Online Gallery for The Artistic Journey of Yasuo Kuniyoshi

Early Work 1918 - 1938

Yasuo Kuniyoshi’s inventive, humorous early works often included subtle color harmonies, simplified shapes, oddly proportioned figures and an eccentric handling of space and scale. His work became more sensuous and worldly after two long stays in Paris, as he painted moody, reflective women and still lifes with unusual objects.

WWII Years 1939 - 1945

The years of World War II were traumatic for Kuniyoshi. Immediately after the Japanese bombing of Pearl Harbor on December 7, 1941, the US government reclassified Kuniyoshi as an “enemy alien,” impounded his bank account, confiscated his camera and binoculars, and restricted his travel outside New York City. Nonetheless, he remained a fervent believer in the democratic system and a fierce opponent of Japanese militarism. He worked actively to support the Allies, recording radio broadcasts to the people of Japan for Voice of America and making propaganda drawings for the Office of War Information.

Postwar Imagery 1946 - 1953

For most Americans the end of World War II represented a great victory and triumphant confirmation of the ideals for which they had fought. Kuniyoshi’s emotions were more complicated. As an American, he shared in the joy of success, but he also felt anxiety, even despair, over the war and its aftermath. He felt empathy for his fellow Japanese immigrants who were placed in internment camps during the war but was hesitant to express his concerns overtly for fear of seeming unpatriotic. He was ashamed of the brutality of the Japanese army but also felt sympathy for the victims of the atomic bombs. On the political front, he was appalled by the postwar witch-hunts of the House Un-American Activities Committee. On the artistic front, he felt out of step with abstract expressionism, which was emerging as the dominant style of American art, at home and abroad.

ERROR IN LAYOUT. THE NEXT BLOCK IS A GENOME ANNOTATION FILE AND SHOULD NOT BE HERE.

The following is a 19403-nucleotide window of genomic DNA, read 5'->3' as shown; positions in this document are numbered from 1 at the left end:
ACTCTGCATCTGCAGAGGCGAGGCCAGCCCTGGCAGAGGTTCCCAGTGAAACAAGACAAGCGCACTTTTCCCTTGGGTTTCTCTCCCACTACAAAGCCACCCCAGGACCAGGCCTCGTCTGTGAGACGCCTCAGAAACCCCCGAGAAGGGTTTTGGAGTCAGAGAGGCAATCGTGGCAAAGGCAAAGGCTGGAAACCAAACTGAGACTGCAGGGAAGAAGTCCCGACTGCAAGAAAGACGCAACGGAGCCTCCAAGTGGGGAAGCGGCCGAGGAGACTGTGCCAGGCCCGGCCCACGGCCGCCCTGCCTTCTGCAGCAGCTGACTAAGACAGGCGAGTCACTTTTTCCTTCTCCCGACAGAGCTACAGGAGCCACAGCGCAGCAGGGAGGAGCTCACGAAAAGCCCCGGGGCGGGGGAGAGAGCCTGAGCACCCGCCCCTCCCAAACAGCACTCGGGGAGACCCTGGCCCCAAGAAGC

Essay by Joann Moser

Curator of the exhibitions Joann Moser writes about "The Artistic Journey of Yasuo Kuniyoshi" (April 3–August 30, 2015), the first solo exhibition of Kuniyoshi’s work presented in the United States in twenty-five years.

Kuniyoshi's Circle of Friends

“Yas,” as Kuniyoshi was affectionately known, enjoyed a large circle of friends and moved easily among artists who worked in a variety of styles. He was outgoing and congenial, whether interacting with his fellow artists professionally or socially.